May 11, 2004
In Violent Video, Zarqawi Invokes Abu Ghraib Prison Photos
An Islamic militant Web site posted a video showing the death of Nicholas Berg, a civilian contractor working in Iraq.
In the video, Berg is beheaded by an Islamic extremist believed to be Abu Musab al-Zarqawi, one of the leading terrorists in the region and the third most wanted terrorist by the U.S.
INTELWIRE has verified the screen-captured images here and those linked below against a copy of the video, which was obtained from the Muntada al-Ansar Web forum (external link). Some images are displayed below (content is not graphic but may disturb some viewers). Links to the uncensored content are found below the images.
In a statement read during the video, the man believed to be Zarqawi cited photos of the Abu Ghraib prisoner abuses, according to a translation by Reuters: "And how can free Muslims sleep soundly as they see Islam being slaughtered, honor bleeding, photographs of shame and reports of Satanic degradation of the people of Islam, men and women, in Abu Ghraib prison?"
Later, he said: "We tell you that the honor of Muslim men and women in Abu Ghraib and other (prisons) are more noble than blood and lives. And you will only get shroud after shroud and coffin after coffin slaughtered in this manner."
While it's well worth noting that Zarqawi appears to have killed quite freely in the past without such a convenient pretext, the citation of Abu Ghraib is an extremely significant rhetorical development in the Terror War, and one that will likely resonate with its intended audience. (related story)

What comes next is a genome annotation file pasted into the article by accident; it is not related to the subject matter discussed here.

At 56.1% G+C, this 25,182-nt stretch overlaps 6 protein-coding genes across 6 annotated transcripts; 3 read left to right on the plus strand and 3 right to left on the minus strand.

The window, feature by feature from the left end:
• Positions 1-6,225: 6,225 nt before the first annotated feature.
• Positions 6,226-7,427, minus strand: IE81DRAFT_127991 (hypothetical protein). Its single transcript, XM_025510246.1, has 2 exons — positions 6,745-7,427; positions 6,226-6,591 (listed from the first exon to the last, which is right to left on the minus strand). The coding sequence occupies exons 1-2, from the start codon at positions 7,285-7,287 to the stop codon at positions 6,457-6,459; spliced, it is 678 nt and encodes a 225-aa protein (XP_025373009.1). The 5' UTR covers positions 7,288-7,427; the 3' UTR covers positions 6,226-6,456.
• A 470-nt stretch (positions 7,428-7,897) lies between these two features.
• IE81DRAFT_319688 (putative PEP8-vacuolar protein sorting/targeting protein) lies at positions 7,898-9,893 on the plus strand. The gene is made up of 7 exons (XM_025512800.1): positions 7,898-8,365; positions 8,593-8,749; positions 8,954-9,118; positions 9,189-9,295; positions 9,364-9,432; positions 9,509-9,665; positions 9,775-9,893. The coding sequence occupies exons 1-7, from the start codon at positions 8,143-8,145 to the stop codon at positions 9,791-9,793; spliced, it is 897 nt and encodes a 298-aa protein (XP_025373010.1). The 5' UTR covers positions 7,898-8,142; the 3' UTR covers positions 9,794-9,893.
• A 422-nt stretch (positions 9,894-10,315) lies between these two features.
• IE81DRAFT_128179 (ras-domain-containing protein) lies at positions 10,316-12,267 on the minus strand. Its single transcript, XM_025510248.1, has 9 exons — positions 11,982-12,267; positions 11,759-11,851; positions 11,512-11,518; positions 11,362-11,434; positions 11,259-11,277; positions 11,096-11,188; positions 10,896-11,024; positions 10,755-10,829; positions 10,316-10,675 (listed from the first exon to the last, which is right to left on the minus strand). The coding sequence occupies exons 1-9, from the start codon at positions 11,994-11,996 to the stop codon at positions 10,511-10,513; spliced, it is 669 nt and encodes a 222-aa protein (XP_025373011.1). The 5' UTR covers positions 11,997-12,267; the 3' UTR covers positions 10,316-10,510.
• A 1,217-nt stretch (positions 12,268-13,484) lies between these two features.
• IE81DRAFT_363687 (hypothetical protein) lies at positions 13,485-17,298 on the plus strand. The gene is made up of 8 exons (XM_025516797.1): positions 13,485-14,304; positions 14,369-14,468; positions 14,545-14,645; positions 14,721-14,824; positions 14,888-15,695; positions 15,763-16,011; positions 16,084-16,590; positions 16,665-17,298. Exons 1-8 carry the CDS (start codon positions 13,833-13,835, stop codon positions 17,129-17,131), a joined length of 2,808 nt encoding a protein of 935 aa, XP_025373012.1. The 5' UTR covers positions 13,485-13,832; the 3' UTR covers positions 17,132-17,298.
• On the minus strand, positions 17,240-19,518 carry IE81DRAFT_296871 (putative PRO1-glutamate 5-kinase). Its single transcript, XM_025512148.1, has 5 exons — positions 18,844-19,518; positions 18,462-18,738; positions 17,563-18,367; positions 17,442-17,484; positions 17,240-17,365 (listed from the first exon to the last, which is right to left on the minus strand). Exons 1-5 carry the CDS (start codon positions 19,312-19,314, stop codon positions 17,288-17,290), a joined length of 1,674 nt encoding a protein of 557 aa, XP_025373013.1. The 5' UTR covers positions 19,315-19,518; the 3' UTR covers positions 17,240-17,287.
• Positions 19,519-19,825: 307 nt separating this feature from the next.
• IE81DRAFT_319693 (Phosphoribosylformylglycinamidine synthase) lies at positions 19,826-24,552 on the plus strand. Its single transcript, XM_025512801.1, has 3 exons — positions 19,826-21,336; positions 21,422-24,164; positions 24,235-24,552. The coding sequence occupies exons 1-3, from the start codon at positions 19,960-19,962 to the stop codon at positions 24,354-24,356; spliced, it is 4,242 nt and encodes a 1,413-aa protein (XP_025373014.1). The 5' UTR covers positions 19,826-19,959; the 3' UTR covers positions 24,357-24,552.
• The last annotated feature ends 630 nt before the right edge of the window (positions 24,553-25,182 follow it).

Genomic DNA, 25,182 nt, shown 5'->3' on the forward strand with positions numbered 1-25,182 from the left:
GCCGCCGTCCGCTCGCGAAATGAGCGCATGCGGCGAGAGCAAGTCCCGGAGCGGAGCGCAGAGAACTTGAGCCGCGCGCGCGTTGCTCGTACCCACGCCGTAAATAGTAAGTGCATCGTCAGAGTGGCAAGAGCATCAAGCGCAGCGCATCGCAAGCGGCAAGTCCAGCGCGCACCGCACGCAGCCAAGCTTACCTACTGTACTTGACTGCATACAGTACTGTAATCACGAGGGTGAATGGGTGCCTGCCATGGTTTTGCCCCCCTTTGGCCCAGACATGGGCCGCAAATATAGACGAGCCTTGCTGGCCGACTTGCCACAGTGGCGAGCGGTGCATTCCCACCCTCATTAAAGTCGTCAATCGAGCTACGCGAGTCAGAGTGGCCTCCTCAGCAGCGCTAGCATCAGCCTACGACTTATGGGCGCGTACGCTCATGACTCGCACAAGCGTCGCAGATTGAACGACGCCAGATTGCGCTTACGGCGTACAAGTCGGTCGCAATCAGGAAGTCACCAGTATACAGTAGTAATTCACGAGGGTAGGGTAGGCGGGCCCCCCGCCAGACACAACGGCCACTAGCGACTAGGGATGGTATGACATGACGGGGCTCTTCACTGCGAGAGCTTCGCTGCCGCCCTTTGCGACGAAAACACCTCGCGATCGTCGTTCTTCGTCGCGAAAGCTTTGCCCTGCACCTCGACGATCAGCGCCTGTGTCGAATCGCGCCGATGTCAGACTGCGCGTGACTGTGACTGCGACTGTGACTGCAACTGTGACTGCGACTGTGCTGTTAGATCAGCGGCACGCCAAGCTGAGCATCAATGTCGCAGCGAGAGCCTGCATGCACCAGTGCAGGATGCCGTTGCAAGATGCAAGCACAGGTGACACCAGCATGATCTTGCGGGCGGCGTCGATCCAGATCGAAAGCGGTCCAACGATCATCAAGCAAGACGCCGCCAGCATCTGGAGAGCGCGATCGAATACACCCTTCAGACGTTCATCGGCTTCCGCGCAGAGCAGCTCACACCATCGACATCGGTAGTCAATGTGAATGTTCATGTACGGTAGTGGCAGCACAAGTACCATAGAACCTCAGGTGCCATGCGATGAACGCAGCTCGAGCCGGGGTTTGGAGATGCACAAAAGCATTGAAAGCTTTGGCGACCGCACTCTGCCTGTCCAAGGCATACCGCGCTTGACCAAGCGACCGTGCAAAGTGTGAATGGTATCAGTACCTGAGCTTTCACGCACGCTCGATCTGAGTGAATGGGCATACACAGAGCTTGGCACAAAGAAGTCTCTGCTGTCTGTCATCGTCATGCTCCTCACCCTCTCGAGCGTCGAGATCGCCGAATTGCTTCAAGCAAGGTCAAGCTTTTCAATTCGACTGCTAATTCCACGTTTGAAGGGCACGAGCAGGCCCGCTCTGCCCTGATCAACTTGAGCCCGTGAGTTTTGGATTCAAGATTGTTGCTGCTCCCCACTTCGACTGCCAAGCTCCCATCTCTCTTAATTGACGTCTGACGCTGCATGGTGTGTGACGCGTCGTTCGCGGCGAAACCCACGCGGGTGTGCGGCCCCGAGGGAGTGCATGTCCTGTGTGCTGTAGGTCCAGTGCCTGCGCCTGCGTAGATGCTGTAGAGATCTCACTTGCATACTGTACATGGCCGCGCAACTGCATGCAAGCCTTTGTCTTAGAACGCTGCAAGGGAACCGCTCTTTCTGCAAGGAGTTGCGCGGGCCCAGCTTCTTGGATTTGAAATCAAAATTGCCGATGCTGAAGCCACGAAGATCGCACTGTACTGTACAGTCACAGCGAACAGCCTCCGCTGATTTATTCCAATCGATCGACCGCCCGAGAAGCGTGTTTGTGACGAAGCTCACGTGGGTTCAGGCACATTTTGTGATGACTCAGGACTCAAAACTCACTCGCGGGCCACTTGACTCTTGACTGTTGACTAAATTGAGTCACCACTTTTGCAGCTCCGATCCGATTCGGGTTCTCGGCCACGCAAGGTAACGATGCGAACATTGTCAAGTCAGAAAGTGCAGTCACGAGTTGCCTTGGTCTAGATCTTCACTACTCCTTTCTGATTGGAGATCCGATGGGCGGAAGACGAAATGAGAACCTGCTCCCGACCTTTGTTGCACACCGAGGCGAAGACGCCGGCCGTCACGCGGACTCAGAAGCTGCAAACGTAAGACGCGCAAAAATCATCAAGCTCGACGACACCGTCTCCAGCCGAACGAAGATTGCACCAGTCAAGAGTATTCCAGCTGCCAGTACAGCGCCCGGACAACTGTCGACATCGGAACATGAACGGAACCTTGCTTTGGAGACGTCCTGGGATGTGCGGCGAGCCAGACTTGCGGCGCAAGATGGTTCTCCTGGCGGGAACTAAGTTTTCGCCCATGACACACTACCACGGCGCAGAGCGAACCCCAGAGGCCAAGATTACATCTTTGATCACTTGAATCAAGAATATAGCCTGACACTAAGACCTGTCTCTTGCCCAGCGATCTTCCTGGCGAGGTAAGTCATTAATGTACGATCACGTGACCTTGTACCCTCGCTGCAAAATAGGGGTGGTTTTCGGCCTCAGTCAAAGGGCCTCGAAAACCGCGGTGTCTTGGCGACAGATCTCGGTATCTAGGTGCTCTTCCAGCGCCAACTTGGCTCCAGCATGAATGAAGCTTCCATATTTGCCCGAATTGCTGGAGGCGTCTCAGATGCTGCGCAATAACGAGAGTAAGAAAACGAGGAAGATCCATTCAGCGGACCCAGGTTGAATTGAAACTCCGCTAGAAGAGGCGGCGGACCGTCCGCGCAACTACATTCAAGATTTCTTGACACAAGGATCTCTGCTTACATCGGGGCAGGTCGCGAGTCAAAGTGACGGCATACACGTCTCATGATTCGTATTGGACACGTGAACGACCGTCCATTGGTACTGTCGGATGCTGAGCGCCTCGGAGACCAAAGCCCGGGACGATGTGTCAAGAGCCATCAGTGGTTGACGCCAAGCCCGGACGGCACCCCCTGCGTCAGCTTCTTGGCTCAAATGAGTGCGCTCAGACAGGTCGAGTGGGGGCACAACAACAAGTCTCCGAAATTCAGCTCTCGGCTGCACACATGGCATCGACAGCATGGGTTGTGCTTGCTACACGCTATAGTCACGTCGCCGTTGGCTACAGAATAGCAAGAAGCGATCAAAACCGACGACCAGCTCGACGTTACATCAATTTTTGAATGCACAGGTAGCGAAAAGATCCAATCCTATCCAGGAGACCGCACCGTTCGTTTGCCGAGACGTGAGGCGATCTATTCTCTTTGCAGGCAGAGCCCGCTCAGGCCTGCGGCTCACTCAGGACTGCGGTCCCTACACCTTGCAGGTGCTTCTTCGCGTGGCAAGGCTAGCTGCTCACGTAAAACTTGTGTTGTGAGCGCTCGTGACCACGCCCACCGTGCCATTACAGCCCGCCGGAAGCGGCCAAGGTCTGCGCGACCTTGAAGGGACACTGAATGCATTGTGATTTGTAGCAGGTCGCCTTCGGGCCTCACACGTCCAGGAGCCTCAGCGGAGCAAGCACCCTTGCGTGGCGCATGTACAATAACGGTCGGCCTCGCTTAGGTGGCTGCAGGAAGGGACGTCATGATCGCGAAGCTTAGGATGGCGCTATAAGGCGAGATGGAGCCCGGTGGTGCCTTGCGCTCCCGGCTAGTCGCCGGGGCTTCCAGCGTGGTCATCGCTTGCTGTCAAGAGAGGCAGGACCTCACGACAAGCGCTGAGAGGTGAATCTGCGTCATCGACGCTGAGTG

The Abu Ghraib prisoner abuse photos (images) have created a great deal of ill will against the U.S. in Iraq and around the Arab world.
Prior to this incident, Zarqawi has never been a populist figure in Iraq. Many attacks connected to his movement have targeted Iraqi Shi'ites and those perceived as collaborating with Americans.
By positioning himself in the role of "avenger" of inustices at Abu Ghraib, it's possible Zarqawi could move into a more populist role in Iraq. However, the video may have been more directly intended to repel audiences in the U.S. than attract them in Iraq, where access to the images may end up being extremely limited.
Even in the violent setting of the Middle East, the images are too extreme for some. As of this morning, NPR was reporting that the initial response from the Iraqi public was very uncomfortable, with some indicating that the video went "too far" in responding to the Abu Ghraib images, which are still a source of strong anger.
"Those psychopaths who committed this immoral crime should be brought before justice very rapidly and get their deserved punishment," Iraqi Human Rights Minister Bakhtiar Amin told CNN.
However, the element of Iraqi society responsible for the grisly killings at Fallujah likely see the video in a different light. AFP reported that reactions on the ground in Iraq were mixed.
"From what we have seen, it was a natural reaction to the human rights violations at Abu Ghraib. What the Americans are doing now is terrible," a female dentist told AFP.
Contact J.M. Berger: